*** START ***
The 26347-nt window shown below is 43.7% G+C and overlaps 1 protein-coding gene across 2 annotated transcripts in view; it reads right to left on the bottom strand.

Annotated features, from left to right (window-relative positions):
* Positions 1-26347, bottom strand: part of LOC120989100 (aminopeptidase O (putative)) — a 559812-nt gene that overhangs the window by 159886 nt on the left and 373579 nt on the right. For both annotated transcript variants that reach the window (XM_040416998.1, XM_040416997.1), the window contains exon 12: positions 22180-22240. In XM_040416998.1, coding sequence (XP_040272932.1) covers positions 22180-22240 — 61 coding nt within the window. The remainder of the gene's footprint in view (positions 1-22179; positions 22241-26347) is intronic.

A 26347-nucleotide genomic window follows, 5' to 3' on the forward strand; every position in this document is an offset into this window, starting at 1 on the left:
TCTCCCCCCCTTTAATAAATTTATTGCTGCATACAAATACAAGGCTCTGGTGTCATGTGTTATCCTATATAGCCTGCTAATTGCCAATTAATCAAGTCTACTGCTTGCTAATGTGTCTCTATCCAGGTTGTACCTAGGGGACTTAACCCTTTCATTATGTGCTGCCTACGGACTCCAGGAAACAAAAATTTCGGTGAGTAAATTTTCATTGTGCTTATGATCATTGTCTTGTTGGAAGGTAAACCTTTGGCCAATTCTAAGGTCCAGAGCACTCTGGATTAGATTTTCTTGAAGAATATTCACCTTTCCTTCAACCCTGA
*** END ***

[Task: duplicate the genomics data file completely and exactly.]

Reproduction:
The 26347-nt window shown below is 43.7% G+C and overlaps 1 protein-coding gene across 2 annotated transcripts in view; it reads right to left on the bottom strand.

Annotated features, from left to right (window-relative positions):
* Positions 1-26347, bottom strand: part of LOC120989100 (aminopeptidase O (putative)) — a 559812-nt gene that overhangs the window by 159886 nt on the left and 373579 nt on the right. For both annotated transcript variants that reach the window (XM_040416998.1, XM_040416997.1), the window contains exon 12: positions 22180-22240. In XM_040416998.1, coding sequence (XP_040272932.1) covers positions 22180-22240 — 61 coding nt within the window. The remainder of the gene's footprint in view (positions 1-22179; positions 22241-26347) is intronic.

A 26347-nucleotide genomic window follows, 5' to 3' on the forward strand; every position in this document is an offset into this window, starting at 1 on the left:
TCTCCCCCCCTTTAATAAATTTATTGCTGCATACAAATACAAGGCTCTGGTGTCATGTGTTATCCTATATAGCCTGCTAATTGCCAATTAATCAAGTCTACTGCTTGCTAATGTGTCTCTATCCAGGTTGTACCTAGGGGACTTAACCCTTTCATTATGTGCTGCCTACGGACTCCAGGAAACAAAAATTTCGGTGAGTAAATTTTCATTGTGCTTATGATCATTGTCTTGTTGGAAGGTAAACCTTTGGCCAATTCTAAGGTCCAGAGCACTCTGGATTAGATTTTCTTGAAGAATATTCACCTTTCCTTCAACCCTGA